シエラ山脈のオフトレイルを歩くサウザン・シエラ・ハイルート(前編)|by リズ・トーマスのハイキング・アズ・ア・ウーマン#35


An Off Trail Route in the High Sierra

Distance hikers know the Sierra Nevada mountain range because of the John Muir Trail. But there are endless options for off-trail high routes in the Sierra.

Southern High Sierra route.

Five years ago, I hiked the Sierra High Route (SHR), a ~300 km route from north of Yosemite to Sequoia National Park.

Junction Pass.

This year, I hiked the Alan Dixon’s Southern Sierra High Route (SoSHR), a 160 km continuation of the SHR that goes south of Mt.Whitney. This difficult route adds an extra challenge to thru-hiking in the Sierra, while opportunities to explore infrequently visited basins in the range.

POD traversing Baxter Peak.

When I hiked the SHR several years ago, other thru-hikers asked me how much more difficult it is than other thru-hikes. I told them, “The SHR has about as much in common with thru-hiking as thru-hiking has in common with day hiking.”

POD at the top of Junction Pass with Forrester Pass and the PCT in the background.

The reason is that high Sierra routes require using hands to balance and pull myself over rocks. There are even a few Class 3 sections of rock climbing. On routes, it’s unsafe to hike in bad weather. That means an on-trail “zero day” and retreating backwards to the safety of treeline.

Most hikers can only cover half as many miles on a route as on a trail. At the end of the day, we’re more physically and mentally exhausted. Yet the opportunity to choose your own path, read the landscape, and stand atop passes with solitude makes it worth it.

Snorkel, POD, Flamingo.

I hiked the SoSHR with my friend Felicia Hermosillo, whose trail name is Princess of Darkness (POD). Our friend Flamingo joined us for two days. They were great hiking partners because they have a lot of off-trail travel experience, are excellent at navigation and map reading, and are comfortable scrambling on exposed cliffs.

Snorkel and POD on trail. 

We started at the Cottonwood Pass trailhead at ~3,000 meters climbing on good trail among twisted, ancient Foxtail Pines. At green Miter Basin, we said goodbye to the trail. Even though it was a holiday weekend, we were the only hikers camping among the large alpine lakes.

POD refills her water at the lake below New Army Pass.

The next morning, we ascended Crabtree Pass, on what Steve Roper calls “green ramps”–grassy slopes that don’t require hands to ascend. We could see Mt. Whitney, our day’s goal, in the distance. But the route to get there looked impossible. We scrambled down granite slabs to the bottom of the valley and found a path up through steep sand. It was slow going–especially at the 3,700 meter altitude. We got a lot of sand in our shoes.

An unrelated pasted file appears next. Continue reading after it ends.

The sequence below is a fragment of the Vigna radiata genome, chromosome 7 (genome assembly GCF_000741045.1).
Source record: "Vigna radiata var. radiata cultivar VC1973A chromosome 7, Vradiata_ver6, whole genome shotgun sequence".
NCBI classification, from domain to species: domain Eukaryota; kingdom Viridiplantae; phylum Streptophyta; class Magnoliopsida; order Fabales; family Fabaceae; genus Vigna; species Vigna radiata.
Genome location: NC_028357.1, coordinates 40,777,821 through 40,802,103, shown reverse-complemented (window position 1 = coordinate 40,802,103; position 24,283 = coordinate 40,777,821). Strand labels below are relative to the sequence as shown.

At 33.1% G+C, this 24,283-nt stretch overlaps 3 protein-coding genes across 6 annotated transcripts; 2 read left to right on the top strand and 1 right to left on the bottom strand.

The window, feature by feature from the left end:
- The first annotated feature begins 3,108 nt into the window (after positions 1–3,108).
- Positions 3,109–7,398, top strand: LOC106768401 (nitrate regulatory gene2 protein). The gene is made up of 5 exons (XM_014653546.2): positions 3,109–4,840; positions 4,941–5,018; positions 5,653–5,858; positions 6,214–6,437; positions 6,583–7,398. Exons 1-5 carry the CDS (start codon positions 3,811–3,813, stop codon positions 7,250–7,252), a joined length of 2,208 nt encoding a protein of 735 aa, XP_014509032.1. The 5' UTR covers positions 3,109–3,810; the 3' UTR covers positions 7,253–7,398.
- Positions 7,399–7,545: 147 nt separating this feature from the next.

Flamingo on the Whitney Cest Trail with the slopes of Mt. Whitney ahead.

It was a relief to reach the Whitney Trail and hike 5 km on established path. From the summit of Mt. Whitney (4,418 meters), Flamingo went home via the trail. POD and I continued on, descending the steep chute of the Mountaineer’s Route. I’d climbed up the MR before, but the descent was trickier than I remembered. It was loose and had frequent rockfall. Luckily, there were no other parties above us.

POD descending Mt. Whitney via the Mountaineer’s Route.

We camped at Lower Boy Scout Lake, a popular springing point for Whitney summiters. It was the last time we’d camp near others for 5 days.

POD camping near Boyscout Lake.

That morning, we ascended another sandy slog towards Russell-Carillion Col. But when we looked over the other side of what we thought was the col, the basin below didn’t match the map.

POD volunteered to scramble up a nearby tower of boulders to figure out where we were. When she got to the top, she discovered she was where we wanted to be!

Liz’s backpack on Rusell Carillion Col with Mt Russell in the background.

To descend the pass, we climbed down a cliff. The guidebook recommends a short rope to lower packs, but we didn’t find it difficult. Below us was blue Tulainyo Lake (3,909 m), the highest elevation lake in the continental US. We were surrounded with high peaks. Even in this low snow year, there was still ice.

POD at Tuyainyo Lake.


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Liz Thomas

Liz Thomas

2011年にアパラチアン・トレイルを女性の最速タイムで踏破した記録(当時)を持っていることで知られている。彼女はトリプルクラウンを達成しただけでなく、米国に15以上あるトレイルでのスルーハイクを経験し、今まで15,000マイル以上ものトレイルを歩いてきた。また、彼女はその経験をロング・ディスタンス・ハイキングのコミュ二ティに還元することにも熱心で、American Long Distance Hiking Assosication-West(ALDHA-West)のバイスプレジデンドも務めている。彼女がハイキングを本格的に始める前は、イエ-ル大学の森林環境学部で環境科学の修士課程を修了し、彼女が手がけた、ロング・ディスタンス・ハイキング・トレイルとその保護およびコミュニティに関するリサーチは、名誉あるDoris Duke Conservation Fellowshipの賞を受けた。スポンサーはAltra, Gossamer Gear, Probar, Vermont Darn Tough socks, Mountain Laurel Designs, Sawyer filters, Montbellで、アンバサダーとして活躍している。



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